In the 1960s, LSD was administered to 50 well-known artists at the Max Planck Institute in Munich. The artists concurred that the experience was of value, and the ensuing work was displayed in a Frankfurt gallery. In a study on the effects of mescaline and LSD on four U.S. graphic artists, a panel of art critics judged the paintings to have greater aesthetic value than the artists’ usual work, noting that the lines were bolder and the use of color more vivid. A similar study giving LSD to American artists resulted in judgments by a professor of art history that the LSD paintings were more imaginative, especially in color, line, and texture, although the technique was poorer.

A study of professional workers in creativity-related fields showed that mescaline ingestion resulted in a statistically significant increase in creativity test scores, with enhanced fluency of ideas, visualization, and field independence. Interview and questionnaire data revealed that half the group had accomplished a great deal more during the mescaline session than would have characterized their ordinary workday. All participants reported positive reactions to mescaline, but many were unable to focus because they were diverted by the experience itself.

In one study, ayahuasca was ingested by 24 volunteers. Their pre-session and post-session scores on creativity tests revealed a decrease in convergent thinking and an increase in divergent thinking. The researchers concluded that ayahuasca “enhances creative divergent thinking,” but that “additional research . is warranted” (Kuypers et al., 2016, p. 3407).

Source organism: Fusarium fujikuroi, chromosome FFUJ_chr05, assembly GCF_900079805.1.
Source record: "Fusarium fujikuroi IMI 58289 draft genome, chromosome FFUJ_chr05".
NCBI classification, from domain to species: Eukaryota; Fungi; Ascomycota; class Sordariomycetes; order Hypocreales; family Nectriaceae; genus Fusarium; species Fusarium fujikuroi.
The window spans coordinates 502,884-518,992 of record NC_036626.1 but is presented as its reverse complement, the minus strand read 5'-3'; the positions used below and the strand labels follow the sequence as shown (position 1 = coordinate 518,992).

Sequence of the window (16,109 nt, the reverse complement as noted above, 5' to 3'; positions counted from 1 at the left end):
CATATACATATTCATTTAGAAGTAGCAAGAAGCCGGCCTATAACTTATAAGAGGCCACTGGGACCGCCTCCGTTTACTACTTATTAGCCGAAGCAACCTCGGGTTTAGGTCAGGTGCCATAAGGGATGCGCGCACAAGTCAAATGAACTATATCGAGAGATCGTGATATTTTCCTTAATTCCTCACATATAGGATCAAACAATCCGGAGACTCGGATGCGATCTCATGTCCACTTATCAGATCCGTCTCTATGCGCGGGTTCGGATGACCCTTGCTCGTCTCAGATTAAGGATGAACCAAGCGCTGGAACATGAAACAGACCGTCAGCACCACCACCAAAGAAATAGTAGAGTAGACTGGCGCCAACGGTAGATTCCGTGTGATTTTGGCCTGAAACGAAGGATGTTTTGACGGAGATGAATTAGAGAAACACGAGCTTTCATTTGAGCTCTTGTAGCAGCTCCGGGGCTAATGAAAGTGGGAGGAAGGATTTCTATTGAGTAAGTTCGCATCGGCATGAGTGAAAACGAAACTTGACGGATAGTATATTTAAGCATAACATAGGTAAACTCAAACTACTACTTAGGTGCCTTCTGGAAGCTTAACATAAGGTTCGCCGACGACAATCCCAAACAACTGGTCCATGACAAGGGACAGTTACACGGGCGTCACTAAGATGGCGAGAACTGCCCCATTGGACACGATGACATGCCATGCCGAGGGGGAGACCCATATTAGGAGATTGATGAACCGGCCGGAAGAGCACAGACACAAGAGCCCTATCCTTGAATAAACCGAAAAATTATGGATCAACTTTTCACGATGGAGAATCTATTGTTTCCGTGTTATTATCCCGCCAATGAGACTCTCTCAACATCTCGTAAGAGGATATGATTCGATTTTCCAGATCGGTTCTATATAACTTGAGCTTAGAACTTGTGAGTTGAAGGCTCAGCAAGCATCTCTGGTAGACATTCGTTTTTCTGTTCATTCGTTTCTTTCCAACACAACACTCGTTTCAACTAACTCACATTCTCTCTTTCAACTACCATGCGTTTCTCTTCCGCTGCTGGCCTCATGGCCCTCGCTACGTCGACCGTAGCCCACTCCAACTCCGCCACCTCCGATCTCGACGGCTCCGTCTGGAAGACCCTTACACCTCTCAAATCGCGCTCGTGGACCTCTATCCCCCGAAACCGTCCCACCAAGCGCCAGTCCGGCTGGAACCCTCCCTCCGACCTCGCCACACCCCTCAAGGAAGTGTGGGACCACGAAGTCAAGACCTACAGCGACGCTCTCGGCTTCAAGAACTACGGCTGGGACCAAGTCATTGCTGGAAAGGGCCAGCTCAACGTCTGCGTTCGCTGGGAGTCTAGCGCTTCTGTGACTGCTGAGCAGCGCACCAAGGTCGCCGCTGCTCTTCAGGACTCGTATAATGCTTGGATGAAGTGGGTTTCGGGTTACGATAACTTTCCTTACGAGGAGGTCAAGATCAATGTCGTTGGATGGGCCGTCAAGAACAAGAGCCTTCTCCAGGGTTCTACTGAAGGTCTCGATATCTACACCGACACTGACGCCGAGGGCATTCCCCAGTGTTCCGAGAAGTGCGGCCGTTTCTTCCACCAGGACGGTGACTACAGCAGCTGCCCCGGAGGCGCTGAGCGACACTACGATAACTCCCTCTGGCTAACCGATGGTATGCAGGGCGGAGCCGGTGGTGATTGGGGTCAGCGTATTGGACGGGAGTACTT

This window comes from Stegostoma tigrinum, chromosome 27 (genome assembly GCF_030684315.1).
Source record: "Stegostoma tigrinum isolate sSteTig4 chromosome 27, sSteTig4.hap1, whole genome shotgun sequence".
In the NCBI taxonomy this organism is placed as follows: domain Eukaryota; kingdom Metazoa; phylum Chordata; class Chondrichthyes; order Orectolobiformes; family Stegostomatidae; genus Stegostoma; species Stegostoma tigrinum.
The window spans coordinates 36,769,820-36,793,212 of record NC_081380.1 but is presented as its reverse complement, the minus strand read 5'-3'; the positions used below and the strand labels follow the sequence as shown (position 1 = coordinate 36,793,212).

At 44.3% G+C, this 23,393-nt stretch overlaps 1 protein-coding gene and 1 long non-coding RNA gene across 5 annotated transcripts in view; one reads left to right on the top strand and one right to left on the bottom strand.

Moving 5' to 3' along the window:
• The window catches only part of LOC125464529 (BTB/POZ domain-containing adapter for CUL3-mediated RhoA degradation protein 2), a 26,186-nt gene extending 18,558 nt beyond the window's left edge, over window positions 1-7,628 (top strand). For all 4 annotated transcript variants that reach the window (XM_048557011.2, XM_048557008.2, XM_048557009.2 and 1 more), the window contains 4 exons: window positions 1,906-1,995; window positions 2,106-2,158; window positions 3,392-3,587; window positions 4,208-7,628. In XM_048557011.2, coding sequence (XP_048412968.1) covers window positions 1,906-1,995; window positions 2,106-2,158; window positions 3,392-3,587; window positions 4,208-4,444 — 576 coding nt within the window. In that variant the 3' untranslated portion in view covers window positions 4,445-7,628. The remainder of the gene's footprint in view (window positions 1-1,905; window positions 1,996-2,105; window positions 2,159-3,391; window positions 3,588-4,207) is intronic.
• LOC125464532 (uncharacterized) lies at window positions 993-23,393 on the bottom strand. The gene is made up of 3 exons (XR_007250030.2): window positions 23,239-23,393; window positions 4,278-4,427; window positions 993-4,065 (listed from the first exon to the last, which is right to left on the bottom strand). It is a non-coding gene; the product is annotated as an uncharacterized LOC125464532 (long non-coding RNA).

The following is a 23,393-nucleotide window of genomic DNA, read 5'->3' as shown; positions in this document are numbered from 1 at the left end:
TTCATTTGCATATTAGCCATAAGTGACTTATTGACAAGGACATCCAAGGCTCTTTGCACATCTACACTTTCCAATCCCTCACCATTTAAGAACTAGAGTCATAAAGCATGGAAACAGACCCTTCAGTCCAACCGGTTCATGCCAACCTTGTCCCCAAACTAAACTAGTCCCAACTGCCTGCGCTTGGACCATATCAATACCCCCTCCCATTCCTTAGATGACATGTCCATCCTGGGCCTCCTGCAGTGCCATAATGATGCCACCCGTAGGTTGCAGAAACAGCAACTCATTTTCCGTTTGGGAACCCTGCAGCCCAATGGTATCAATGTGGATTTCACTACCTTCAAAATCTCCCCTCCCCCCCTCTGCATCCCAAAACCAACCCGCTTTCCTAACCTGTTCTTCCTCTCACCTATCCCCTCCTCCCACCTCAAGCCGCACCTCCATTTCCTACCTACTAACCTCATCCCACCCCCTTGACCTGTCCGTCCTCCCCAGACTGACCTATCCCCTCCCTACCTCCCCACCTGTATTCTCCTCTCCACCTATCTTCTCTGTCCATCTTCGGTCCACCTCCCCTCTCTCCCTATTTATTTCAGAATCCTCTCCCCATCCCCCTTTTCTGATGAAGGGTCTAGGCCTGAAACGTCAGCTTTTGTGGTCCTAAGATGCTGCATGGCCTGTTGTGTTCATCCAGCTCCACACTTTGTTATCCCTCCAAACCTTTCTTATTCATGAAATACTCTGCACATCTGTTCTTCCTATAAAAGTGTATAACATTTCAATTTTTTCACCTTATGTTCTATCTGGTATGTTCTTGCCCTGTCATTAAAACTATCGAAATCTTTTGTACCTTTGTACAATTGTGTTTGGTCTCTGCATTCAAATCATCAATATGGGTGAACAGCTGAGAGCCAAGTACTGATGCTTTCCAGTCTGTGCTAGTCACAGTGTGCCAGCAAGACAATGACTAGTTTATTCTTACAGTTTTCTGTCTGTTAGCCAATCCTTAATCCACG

Cross-Cultural Considerations

The potent red mescal bean, Sophora secundiflora, has been found with the remains of the extinct bison and the tools and weapons of early North American hunters. Anthropologists have noted that the chants and poems used in contemporary spiritual ceremonies make great demands on the practitioner; the Yakut shaman in Siberia, for example, has a poetic vocabulary of some 12,000 words used in Amanita muscaria mushroom rites, as compared to 4000 in ordinary daily endeavors. The Zuni rain priests of New Mexico have a special language with which they converse with “spirit birds” once they have ingested Datura meteloides. For native people, these substances are not taken trivially, for momentary pleasures or “cheap thrills” (De Rios, 2003). To maintain their standards, native groups require a precise amount of time for the preparation of psychedelic concoctions, and the mixture of ingredients must be exact. Even then, there may be an initial period of bodily discomfort, physical pain, or vomiting, followed by encounters with “malevolent spirits.”

Psychedelics often foster creative behavior among indigenous people by reinforcing cultural myths and traditions. The ayahuascaingesting Siona shamans of the Amazon have provided phenomenological reports that involve categorizing the induced visions into culturally meaningful symbols and experiences. On the other hand, psychedelics often stimulate creativity among specialists in industrialized societies by deconditioning them to their cultural traditions; their images are likely to tap into their personal rather than their social imaginario.